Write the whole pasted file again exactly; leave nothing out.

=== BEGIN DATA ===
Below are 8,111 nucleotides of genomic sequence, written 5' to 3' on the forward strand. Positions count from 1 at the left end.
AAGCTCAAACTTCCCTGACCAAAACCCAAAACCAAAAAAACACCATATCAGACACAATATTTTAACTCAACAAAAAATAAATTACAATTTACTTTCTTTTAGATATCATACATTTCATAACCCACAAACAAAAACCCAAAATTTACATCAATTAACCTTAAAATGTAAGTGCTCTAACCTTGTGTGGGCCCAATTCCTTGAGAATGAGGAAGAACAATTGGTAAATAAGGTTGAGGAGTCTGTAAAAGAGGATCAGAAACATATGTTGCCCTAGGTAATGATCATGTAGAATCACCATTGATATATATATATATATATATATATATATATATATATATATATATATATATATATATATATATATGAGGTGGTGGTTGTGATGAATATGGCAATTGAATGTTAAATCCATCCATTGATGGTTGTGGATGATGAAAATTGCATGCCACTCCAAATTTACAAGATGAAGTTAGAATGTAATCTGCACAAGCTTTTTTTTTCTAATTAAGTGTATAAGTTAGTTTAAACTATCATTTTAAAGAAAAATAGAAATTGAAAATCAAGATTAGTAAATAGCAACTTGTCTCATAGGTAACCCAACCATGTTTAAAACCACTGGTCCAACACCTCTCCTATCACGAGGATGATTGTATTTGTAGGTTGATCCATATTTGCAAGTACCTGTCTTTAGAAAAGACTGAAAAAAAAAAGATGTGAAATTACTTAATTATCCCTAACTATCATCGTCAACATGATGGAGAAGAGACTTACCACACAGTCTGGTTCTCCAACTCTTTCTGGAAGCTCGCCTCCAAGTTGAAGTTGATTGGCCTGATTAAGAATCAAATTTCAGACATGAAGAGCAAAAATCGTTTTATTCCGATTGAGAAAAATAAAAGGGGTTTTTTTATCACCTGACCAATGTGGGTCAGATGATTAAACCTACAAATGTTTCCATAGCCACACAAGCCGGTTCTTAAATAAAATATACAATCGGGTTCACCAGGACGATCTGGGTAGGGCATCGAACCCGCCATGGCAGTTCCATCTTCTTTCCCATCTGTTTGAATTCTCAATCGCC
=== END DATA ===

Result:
Below are 8,111 nucleotides of genomic sequence, written 5' to 3' on the forward strand. Positions count from 1 at the left end.
AAGCTCAAACTTCCCTGACCAAAACCCAAAACCAAAAAAACACCATATCAGACACAATATTTTAACTCAACAAAAAATAAATTACAATTTACTTTCTTTTAGATATCATACATTTCATAACCCACAAACAAAAACCCAAAATTTACATCAATTAACCTTAAAATGTAAGTGCTCTAACCTTGTGTGGGCCCAATTCCTTGAGAATGAGGAAGAACAATTGGTAAATAAGGTTGAGGAGTCTGTAAAAGAGGATCAGAAACATATGTTGCCCTAGGTAATGATCATGTAGAATCACCATTGATATATATATATATATATATATATATATATATATATATATATATATATATATATATATATATATGAGGTGGTGGTTGTGATGAATATGGCAATTGAATGTTAAATCCATCCATTGATGGTTGTGGATGATGAAAATTGCATGCCACTCCAAATTTACAAGATGAAGTTAGAATGTAATCTGCACAAGCTTTTTTTTTCTAATTAAGTGTATAAGTTAGTTTAAACTATCATTTTAAAGAAAAATAGAAATTGAAAATCAAGATTAGTAAATAGCAACTTGTCTCATAGGTAACCCAACCATGTTTAAAACCACTGGTCCAACACCTCTCCTATCACGAGGATGATTGTATTTGTAGGTTGATCCATATTTGCAAGTACCTGTCTTTAGAAAAGACTGAAAAAAAAAAGATGTGAAATTACTTAATTATCCCTAACTATCATCGTCAACATGATGGAGAAGAGACTTACCACACAGTCTGGTTCTCCAACTCTTTCTGGAAGCTCGCCTCCAAGTTGAAGTTGATTGGCCTGATTAAGAATCAAATTTCAGACATGAAGAGCAAAAATCGTTTTATTCCGATTGAGAAAAATAAAAGGGGTTTTTTTATCACCTGACCAATGTGGGTCAGATGATTAAACCTACAAATGTTTCCATAGCCACACAAGCCGGTTCTTAAATAAAATATACAATCGGGTTCACCAGGACGATCTGGGTAGGGCATCGAACCCGCCATGGCAGTTCCATCTTCTTTCCCATCTGTTTGAATTCTCAATCGCC